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Pithy and Cleaver » italian

Archived entries for italian

Layers of Fall: Pumpkin and Sausage Lasagna

It doesn’t look like much, but this Sunday spin on lasagna was pretty terrific. I was craving a pumpkiny pasta and wanted to have something around the house to feed us on late-working nights. It’s pretty rich, so I think it’s likely to last all week, till we don’t want to ever see another sausagey-pumpkiny bite again.

The sage, spicy sausage, and wine mingle nicely with the savory side of pumpkin, softened with milk and fresh ricotta. A bechamel version would be lovely, too, but I just couldn’t fuss tonight, and this was still satisfying and warming, brimming with Autumn flavors.

At Serious Eats we’re talking about Thanksgiving already. Feels like just a moment ago I was stirring up this stuffing and watching Shiv’s amazing Turkey Day play-by-play. Have you settled into fall? Are you dreaming up mashed potato and cranberry sauce recipes?

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When in Rome

I’m back! And I’ve missed you! A week in Rome does a lot to whet the appetite for cooking and writing, though my appetites for eating and drinking and taking in the sights were very, very well satisfied. It was glorious. And beautiful. The light. The buildings painted in sunset-tones. The cobblestone alleys.

We were nearly alone in the Raphael rooms of the Vatican Museum (reserve and go early!), and jostled among the crowds in ancient Trastevere at night.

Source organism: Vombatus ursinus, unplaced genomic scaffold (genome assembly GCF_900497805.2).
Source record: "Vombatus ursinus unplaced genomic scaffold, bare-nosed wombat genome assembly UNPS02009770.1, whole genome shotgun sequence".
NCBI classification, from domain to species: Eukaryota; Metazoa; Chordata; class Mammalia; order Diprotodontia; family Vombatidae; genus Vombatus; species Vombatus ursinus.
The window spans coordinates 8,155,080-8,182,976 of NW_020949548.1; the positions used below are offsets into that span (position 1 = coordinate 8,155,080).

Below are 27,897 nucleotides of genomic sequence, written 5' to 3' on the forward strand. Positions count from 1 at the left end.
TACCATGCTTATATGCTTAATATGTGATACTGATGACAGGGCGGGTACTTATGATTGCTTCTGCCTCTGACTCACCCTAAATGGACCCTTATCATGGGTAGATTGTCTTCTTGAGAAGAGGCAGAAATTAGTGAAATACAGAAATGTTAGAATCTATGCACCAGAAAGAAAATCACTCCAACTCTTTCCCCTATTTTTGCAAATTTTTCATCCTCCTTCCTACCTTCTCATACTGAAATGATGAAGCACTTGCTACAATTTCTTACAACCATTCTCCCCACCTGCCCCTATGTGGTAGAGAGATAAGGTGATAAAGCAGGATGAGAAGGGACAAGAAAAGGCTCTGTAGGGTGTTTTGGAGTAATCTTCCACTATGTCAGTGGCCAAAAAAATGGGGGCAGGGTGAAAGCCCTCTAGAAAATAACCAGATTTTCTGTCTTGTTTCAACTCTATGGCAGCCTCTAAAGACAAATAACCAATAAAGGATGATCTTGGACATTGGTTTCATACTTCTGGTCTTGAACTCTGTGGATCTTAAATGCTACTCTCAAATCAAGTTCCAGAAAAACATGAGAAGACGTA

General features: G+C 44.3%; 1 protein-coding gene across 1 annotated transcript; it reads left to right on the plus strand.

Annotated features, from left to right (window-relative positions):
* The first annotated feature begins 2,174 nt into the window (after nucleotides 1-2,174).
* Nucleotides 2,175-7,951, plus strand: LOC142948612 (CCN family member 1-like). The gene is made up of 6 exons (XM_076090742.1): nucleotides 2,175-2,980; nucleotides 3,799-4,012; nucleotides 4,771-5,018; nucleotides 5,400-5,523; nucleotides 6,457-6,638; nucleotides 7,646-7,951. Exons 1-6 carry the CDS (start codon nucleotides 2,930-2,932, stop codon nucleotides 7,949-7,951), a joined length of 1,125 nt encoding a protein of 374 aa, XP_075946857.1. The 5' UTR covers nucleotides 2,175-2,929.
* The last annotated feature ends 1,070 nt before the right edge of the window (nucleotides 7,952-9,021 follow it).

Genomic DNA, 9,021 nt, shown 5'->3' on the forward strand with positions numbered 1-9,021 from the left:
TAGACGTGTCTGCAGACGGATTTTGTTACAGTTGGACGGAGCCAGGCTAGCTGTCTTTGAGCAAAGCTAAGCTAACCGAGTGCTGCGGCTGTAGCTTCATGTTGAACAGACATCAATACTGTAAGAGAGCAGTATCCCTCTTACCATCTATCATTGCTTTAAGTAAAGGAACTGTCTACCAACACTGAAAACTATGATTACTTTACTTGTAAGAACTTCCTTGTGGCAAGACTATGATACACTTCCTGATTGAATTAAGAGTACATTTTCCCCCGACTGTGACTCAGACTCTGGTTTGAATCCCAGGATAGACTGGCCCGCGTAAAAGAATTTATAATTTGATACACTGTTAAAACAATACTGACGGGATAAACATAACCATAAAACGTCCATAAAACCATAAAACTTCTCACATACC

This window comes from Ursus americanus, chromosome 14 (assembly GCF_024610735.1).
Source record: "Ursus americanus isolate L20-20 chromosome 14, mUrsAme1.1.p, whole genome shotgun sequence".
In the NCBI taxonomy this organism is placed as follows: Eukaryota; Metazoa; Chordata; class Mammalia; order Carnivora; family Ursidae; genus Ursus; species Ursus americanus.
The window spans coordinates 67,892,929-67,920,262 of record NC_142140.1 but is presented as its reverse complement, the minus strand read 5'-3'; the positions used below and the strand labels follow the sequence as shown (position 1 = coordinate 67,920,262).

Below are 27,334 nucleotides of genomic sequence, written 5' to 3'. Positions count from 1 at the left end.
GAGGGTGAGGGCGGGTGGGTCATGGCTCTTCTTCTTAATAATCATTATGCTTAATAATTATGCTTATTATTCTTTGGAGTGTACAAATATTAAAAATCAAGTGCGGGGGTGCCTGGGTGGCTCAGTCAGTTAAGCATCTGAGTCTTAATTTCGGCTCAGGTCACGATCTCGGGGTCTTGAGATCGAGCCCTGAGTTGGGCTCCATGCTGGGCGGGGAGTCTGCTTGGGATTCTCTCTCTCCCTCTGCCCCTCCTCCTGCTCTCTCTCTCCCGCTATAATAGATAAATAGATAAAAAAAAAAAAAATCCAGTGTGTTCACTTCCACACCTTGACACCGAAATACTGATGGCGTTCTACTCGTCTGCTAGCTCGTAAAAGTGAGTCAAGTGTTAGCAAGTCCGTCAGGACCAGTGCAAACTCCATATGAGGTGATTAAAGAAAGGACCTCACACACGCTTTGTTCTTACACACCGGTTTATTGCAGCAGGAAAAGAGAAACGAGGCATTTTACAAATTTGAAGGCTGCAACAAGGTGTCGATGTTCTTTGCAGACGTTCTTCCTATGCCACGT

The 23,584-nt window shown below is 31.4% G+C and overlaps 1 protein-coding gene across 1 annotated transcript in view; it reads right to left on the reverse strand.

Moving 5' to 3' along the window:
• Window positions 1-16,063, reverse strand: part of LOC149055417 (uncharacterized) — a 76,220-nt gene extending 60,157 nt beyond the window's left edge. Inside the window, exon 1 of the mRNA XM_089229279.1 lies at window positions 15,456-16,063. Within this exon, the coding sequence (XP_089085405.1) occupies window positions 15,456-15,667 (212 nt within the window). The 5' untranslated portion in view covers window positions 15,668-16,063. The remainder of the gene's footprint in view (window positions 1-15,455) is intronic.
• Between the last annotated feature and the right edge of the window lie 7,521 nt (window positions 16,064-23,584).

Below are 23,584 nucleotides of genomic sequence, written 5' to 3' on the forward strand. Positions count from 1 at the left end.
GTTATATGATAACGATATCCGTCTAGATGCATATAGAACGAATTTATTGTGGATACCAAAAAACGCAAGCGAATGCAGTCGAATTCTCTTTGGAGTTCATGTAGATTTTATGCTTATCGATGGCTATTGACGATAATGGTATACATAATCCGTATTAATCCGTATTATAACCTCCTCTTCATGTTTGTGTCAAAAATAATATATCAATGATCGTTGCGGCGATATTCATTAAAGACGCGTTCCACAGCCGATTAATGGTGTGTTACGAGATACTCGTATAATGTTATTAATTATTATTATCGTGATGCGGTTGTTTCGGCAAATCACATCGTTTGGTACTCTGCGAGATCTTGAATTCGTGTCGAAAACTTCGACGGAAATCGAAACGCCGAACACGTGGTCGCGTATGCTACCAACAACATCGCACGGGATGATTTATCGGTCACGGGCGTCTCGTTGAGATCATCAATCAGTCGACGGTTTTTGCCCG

We wandered and circled around the neighborhoods, stuffing ourselves with plates of pasta and towering cones of gelato. Thimbles and thimbles of perfect espresso.

We ate so well, thanks to recommendations from a few of you. I appreciate it so much, and wanted to pass a few of our food favorites to anyone who may find themselves hungry in Roma sometime soon.

Food guide after the break. For more photos, click here
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Alone in the Kitchen with a Zucchini

My fiancé is a pretty flexible eater. He often picks the weirdest thing on a restaurant menu to order. He’s ok with cobbled-together meals of steamed greens and turkey meatballs (the sort of thing my father Would Not Enjoy.)

There a just a few things Matt doesn’t like: olives (though we’re working on that), shrimp (they remind him of bugs, I think), mayo (which I don’t eat either), and sour cream (ditto. Our love is like, totally meant to be, right?)

And zucchini. For some reason, he’s just not that into it. Early in our relationship (and my cooking experiments) I innocently tucked a few slices of zucchini in a vegetable lasagna. He asked me—truly disturbed—why I’d made the choice to put pickles in the pasta.

I’d never really given zucchini much thought, but now I’m oddly drawn to the forbidden squash. Matt was out of town all week for a conference, so I made a meal of it. A pasta with more zukes than spaghetti, rich with a Carbonara-style sauce (minus the meat), with generous grindings of pepper and the nearly-final shavings of the prize Parmigiano my friend Will brought me from Rome. (Good thing I just bought a ticket to go there and get some more!)